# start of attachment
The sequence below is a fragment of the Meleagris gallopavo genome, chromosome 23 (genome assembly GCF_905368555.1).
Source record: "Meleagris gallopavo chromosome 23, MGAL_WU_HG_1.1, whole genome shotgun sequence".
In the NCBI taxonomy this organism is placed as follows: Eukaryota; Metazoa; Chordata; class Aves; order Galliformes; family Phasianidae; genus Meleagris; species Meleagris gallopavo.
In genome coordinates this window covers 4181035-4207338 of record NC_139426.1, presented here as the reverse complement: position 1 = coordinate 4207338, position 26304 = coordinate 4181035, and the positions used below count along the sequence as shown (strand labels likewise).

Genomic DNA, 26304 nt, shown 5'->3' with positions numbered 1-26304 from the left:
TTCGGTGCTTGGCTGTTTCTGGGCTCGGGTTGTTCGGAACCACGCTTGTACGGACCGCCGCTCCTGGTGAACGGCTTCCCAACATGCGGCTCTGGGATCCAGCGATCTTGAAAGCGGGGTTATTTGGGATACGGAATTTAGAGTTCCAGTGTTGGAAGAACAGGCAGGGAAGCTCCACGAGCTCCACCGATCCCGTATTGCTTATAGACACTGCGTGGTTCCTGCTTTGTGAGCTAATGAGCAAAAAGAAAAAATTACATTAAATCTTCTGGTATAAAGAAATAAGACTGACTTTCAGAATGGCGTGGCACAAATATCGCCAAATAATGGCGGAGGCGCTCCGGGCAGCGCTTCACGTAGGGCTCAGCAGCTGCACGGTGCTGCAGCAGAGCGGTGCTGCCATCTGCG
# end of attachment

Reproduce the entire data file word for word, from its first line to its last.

The sequence below is a fragment of the Meleagris gallopavo genome, chromosome 23 (genome assembly GCF_905368555.1).
Source record: "Meleagris gallopavo chromosome 23, MGAL_WU_HG_1.1, whole genome shotgun sequence".
In the NCBI taxonomy this organism is placed as follows: Eukaryota; Metazoa; Chordata; class Aves; order Galliformes; family Phasianidae; genus Meleagris; species Meleagris gallopavo.
In genome coordinates this window covers 4181035-4207338 of record NC_139426.1, presented here as the reverse complement: position 1 = coordinate 4207338, position 26304 = coordinate 4181035, and the positions used below count along the sequence as shown (strand labels likewise).

Genomic DNA, 26304 nt, shown 5'->3' with positions numbered 1-26304 from the left:
TTCGGTGCTTGGCTGTTTCTGGGCTCGGGTTGTTCGGAACCACGCTTGTACGGACCGCCGCTCCTGGTGAACGGCTTCCCAACATGCGGCTCTGGGATCCAGCGATCTTGAAAGCGGGGTTATTTGGGATACGGAATTTAGAGTTCCAGTGTTGGAAGAACAGGCAGGGAAGCTCCACGAGCTCCACCGATCCCGTATTGCTTATAGACACTGCGTGGTTCCTGCTTTGTGAGCTAATGAGCAAAAAGAAAAAATTACATTAAATCTTCTGGTATAAAGAAATAAGACTGACTTTCAGAATGGCGTGGCACAAATATCGCCAAATAATGGCGGAGGCGCTCCGGGCAGCGCTTCACGTAGGGCTCAGCAGCTGCACGGTGCTGCAGCAGAGCGGTGCTGCCATCTGCG